Archive for the ‘Classic Rock’ Category

Cherish the Maximal Trilustrum

October 6, 2010

A frequent question occurs amongst young musical aficionados when comparing the meager last two decades to rock’s halcyon days of the 1960s, ’70s and ’80s: will there ever be a fourth awakening? But when it comes to great music spawned from the golden goose of rock, I suggest that people not seek more, for there’s already a preexisting lifetime supply.

There won’t be another Zeppelin, Stones, Who, Dylan or Beatles (note: the OP’s* picks) because the creative cycle of rock music – which sparked in the late 1950s, swelled during the mid 1960s, matured during the late 1960s and early 1970s, thrived into the early 1980s, and climaxed in the wee years of MTV – has long-concluded. It had all wrapped up by 1985, when rock’s cross-generational elite assembled for their curtain call at Live Aid. Everything that’s emerged since that proverbial impasse has been nothing but a diluted rehash or mongrel melange of rock’s former glories.

This generation may lack the objectivity to see it clearly, but in two-hundred years time, when they look back upon the rock era of the 20th century, the 1990s will be universally condemned as the heinous decay of a once almighty art-form.

I once read a quote attributed to a member of the Moody Blues which, to paraphrase, stated how the 1970s embodied an artistic renaissance in the annals of music, the likes of which only comes around every five-hundred years. Most of us here may have just missed it, but our proximity to rock’s golden time-frame makes it our duty to preserve the musical riches of the Maximal Trilustrum (1967/68-1982/83) for the people who’ll have ‘really’ missed it: those born centuries after that fabled era of honor.

So instead of just crying “more, more, more”, one needs to delve beyond the surface of the Maximal Trilustrum and immerse in its lifetime supply of riches. You might just decide that rock variations of the twelve musical notes sound most satisfying when sprung from the Maximal Trilustrum, and even the thirty year life-cycle of rock as a whole. Considering how busy the Maximal Trilustrum has kept me, I can proudly say that I’m not mourning rock’s subsequent dissolution, having long-acknowledged the latter as a done deal already.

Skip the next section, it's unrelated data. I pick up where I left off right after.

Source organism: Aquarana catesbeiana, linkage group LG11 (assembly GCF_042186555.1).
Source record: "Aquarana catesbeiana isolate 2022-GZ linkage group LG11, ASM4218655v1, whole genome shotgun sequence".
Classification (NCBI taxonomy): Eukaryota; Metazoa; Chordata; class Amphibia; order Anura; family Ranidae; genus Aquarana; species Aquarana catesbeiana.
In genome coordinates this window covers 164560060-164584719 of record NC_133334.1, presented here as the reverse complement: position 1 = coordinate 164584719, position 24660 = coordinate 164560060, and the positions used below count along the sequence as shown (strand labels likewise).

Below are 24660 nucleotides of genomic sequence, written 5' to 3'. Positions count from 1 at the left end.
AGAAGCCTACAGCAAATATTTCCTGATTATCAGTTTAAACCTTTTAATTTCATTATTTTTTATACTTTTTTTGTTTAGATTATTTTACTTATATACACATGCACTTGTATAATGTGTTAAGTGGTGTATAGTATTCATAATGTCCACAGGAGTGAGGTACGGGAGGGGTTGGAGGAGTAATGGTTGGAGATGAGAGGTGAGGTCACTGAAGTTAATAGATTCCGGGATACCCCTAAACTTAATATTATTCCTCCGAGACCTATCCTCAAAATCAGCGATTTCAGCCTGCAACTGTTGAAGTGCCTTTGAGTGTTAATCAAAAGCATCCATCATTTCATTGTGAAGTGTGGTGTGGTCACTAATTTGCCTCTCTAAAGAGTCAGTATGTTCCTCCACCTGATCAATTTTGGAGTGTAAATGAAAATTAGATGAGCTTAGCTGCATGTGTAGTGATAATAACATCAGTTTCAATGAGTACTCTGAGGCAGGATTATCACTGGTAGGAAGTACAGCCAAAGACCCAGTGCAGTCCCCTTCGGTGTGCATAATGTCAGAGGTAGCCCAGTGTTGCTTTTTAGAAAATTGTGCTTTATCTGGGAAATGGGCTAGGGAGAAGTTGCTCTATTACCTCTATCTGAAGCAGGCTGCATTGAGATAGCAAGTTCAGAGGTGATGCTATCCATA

*Originally posted on the rateyourmusic discussion forums.


Maximalist vs. Minimalist Aesthetics in 20th Century Rock Music

April 20, 2010

Maximalists – value dynamic showmanship, idiomatic breadth, instrumental eclecticism, heroic virtuosity, harmolodic complexity, compositional grandeur and lavish sonorities. Maximalists essentially view showbiz as a meritocracy of virtuosity; the libertarian capitalism of rock.

Minimalists – value amateurism, sparse arrangements, a paucity of notes and chords, rudimental skill, compositional simplicity, rawness/underproduction and abrasive sonorities. Minimalists generally spurn showmanship, stressing D.I.Y. activism at the localized scene level; the collectivist socialism of rock.

Aesthetic Breakdown


  • Maximalism – The progression from high foundationalism, which peaked in 1966 with the release of Pet Sounds by the Beach Boys and Revolver by the Beatles. Officially launched with the June 1967 release of Sgt. Pepper’s Lonely Hearts Club Band by the Beatles.
  • Minimalism – The step beyond low foundationalism, as embodied by the mid-60s garage rock compiled in the Nuggets series. Accidentally spawned by the February 1967 release of The Velvet Underground and Nico, the debut album by the Velvet Underground.


  • Maximalism – Rose in the late-60s, triumphed in the early-70s, reached its broadest global latitude during the mid-70s, and slowly decelerated between 1978 and 1983 amidst the reinstatement of foundationalism via disco and dance pop.
  • Minimalism – Had little influence as maximalism ascended, but congealed slowly between 1969 and 1977 from disparate sources, finally emerging as the dominant subterranean aesthetic in the aftermath of punk.